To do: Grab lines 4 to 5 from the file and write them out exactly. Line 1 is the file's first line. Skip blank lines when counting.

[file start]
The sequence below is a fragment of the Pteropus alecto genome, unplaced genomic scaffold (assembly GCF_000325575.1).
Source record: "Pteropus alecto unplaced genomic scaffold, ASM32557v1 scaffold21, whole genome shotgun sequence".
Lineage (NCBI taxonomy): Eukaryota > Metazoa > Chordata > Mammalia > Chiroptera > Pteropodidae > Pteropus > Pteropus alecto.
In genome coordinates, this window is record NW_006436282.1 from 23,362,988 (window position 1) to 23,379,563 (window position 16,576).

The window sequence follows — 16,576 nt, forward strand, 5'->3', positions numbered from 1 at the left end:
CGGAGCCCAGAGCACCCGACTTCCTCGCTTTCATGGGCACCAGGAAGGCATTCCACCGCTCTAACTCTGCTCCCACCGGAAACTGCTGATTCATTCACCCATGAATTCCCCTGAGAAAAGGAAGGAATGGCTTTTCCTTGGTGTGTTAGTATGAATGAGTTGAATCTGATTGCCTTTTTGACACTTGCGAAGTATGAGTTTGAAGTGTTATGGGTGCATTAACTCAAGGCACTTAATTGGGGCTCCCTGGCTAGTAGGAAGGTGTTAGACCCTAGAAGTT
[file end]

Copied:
In genome coordinates, this window is record NW_006436282.1 from 23,362,988 (window position 1) to 23,379,563 (window position 16,576).

The window sequence follows — 16,576 nt, forward strand, 5'->3', positions numbered from 1 at the left end: